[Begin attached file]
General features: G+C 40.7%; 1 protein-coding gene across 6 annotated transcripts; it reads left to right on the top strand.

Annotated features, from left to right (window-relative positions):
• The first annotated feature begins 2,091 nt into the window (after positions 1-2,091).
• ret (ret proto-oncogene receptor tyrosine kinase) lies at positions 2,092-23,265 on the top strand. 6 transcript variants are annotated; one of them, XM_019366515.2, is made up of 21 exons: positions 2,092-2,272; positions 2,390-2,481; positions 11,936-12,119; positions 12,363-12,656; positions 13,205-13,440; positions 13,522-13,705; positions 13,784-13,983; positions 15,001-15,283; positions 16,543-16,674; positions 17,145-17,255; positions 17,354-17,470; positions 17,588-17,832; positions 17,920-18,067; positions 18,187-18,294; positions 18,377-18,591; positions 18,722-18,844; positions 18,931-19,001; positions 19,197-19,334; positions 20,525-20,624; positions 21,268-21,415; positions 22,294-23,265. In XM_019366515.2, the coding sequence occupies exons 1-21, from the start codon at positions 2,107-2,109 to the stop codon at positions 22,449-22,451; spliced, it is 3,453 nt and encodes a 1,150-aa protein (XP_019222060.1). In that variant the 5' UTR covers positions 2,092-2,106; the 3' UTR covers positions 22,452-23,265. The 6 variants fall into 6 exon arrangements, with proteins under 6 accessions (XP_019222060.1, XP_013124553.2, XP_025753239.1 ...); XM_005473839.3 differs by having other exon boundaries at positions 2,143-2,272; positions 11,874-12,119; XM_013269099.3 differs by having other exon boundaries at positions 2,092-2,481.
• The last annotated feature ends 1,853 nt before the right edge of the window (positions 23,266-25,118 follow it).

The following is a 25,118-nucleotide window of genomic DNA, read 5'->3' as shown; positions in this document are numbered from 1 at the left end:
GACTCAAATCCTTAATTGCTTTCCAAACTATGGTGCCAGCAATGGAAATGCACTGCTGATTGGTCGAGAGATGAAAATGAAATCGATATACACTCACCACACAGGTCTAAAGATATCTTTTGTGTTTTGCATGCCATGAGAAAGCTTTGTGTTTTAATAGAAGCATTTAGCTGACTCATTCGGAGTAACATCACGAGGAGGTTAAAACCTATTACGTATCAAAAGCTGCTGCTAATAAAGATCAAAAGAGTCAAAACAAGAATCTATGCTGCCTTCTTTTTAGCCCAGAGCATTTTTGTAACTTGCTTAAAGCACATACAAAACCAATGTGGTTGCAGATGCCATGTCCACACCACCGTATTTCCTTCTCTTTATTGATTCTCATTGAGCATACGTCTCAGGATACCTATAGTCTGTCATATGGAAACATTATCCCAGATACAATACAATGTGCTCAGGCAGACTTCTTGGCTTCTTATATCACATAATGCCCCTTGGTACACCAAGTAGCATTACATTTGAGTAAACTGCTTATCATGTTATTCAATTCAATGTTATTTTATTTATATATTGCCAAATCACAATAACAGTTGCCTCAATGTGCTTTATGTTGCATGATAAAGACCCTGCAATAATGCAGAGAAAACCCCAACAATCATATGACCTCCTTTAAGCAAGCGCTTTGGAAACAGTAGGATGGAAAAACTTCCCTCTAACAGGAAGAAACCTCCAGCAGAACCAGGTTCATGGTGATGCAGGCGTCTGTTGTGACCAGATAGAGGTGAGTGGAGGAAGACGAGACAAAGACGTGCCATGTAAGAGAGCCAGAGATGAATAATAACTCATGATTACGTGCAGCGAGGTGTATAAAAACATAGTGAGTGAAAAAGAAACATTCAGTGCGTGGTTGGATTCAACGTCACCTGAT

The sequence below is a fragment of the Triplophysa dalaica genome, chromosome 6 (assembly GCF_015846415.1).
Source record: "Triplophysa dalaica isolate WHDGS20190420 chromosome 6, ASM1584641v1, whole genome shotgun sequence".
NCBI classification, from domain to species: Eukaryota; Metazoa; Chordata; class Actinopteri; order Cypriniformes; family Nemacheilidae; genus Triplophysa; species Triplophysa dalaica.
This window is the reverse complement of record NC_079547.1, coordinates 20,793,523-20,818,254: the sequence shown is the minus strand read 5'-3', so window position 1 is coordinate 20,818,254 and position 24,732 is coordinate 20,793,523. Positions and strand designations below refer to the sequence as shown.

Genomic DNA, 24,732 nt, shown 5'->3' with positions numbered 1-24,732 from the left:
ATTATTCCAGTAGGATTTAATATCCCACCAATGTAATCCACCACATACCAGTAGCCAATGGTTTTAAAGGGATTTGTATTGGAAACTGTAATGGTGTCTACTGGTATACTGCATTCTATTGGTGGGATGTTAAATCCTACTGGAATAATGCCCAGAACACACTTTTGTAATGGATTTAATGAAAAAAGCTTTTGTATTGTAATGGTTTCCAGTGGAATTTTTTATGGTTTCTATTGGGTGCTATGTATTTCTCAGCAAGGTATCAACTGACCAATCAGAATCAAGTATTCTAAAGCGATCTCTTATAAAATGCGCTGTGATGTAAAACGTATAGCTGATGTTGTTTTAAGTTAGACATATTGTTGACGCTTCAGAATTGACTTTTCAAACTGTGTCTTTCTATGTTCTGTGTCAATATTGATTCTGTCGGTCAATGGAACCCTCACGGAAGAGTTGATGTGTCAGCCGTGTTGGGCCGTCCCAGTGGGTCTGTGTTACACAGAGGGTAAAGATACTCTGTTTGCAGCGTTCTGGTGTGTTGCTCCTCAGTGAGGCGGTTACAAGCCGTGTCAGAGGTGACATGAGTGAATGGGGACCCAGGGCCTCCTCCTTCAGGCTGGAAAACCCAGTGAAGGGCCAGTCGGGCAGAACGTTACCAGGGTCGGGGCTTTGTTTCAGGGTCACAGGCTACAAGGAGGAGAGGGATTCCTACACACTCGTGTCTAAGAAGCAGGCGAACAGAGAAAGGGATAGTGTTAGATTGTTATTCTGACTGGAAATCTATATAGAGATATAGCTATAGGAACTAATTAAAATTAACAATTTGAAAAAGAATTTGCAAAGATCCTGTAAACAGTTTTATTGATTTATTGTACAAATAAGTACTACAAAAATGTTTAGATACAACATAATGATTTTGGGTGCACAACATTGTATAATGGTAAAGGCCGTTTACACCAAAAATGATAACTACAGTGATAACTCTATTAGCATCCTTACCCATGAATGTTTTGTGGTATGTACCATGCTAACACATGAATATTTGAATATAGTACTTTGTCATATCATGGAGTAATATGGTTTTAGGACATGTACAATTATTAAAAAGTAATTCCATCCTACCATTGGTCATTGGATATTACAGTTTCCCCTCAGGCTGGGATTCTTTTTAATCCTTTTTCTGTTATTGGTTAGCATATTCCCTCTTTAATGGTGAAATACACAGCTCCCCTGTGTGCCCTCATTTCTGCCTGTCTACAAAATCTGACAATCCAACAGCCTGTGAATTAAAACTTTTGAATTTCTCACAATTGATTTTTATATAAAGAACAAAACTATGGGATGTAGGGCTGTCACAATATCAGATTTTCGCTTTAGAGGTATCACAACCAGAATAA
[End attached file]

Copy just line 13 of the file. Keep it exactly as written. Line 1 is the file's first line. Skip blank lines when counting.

ATTATTCCAGTAGGATTTAATATCCCACCAATGTAATCCACCACATACCAGTAGCCAATGGTTTTAAAGGGATTTGTATTGGAAACTGTAATGGTGTCTACTGGTATACTGCATTCTATTGGTGGGATGTTAAATCCTACTGGAATAATGCCCAGAACACACTTTTGTAATGGATTTAATGAAAAAAGCTTTTGTATTGTAATGGTTTCCAGTGGAATTTTTTATGGTTTCTATTGGGTGCTATGTATTTCTCAGCAAGGTATCAACTGACCAATCAGAATCAAGTATTCTAAAGCGATCTCTTATAAAATGCGCTGTGATGTAAAACGTATAGCTGATGTTGTTTTAAGTTAGACATATTGTTGACGCTTCAGAATTGACTTTTCAAACTGTGTCTTTCTATGTTCTGTGTCAATATTGATTCTGTCGGTCAATGGAACCCTCACGGAAGAGTTGATGTGTCAGCCGTGTTGGGCCGTCCCAGTGGGTCTGTGTTACACAGAGGGTAAAGATACTCTGTTTGCAGCGTTCTGGTGTGTTGCTCCTCAGTGAGGCGGTTACAAGCCGTGTCAGAGGTGACATGAGTGAATGGGGACCCAGGGCCTCCTCCTTCAGGCTGGAAAACCCAGTGAAGGGCCAGTCGGGCAGAACGTTACCAGGGTCGGGGCTTTGTTTCAGGGTCACAGGCTACAAGGAGGAGAGGGATTCCTACACACTCGTGTCTAAGAAGCAGGCGAACAGAGAAAGGGATAGTGTTAGATTGTTATTCTGACTGGAAATCTATATAGAGATATAGCTATAGGAACTAATTAAAATTAACAATTTGAAAAAGAATTTGCAAAGATCCTGTAAACAGTTTTATTGATTTATTGTACAAATAAGTACTACAAAAATGTTTAGATACAACATAATGATTTTGGGTGCACAACATTGTATAATGGTAAAGGCCGTTTACACCAAAAATGATAACTACAGTGATAACTCTATTAGCATCCTTACCCATGAATGTTTTGTGGTATGTACCATGCTAACACATGAATATTTGAATATAGTACTTTGTCATATCATGGAGTAATATGGTTTTAGGACATGTACAATTATTAAAAAGTAATTCCATCCTACCATTGGTCATTGGATATTACAGTTTCCCCTCAGGCTGGGATTCTTTTTAATCCTTTTTCTGTTATTGGTTAGCATATTCCCTCTTTAATGGTGAAATACACAGCTCCCCTGTGTGCCCTCATTTCTGCCTGTCTACAAAATCTGACAATCCAACAGCCTGTGAATTAAAACTTTTGAATTTCTCACAATTGATTTTTATATAAAGAACAAAACTATGGGATGTAGGGCTGTCACAATATCAGATTTTCGCTTTAGAGGTATCACAACCAGAATAA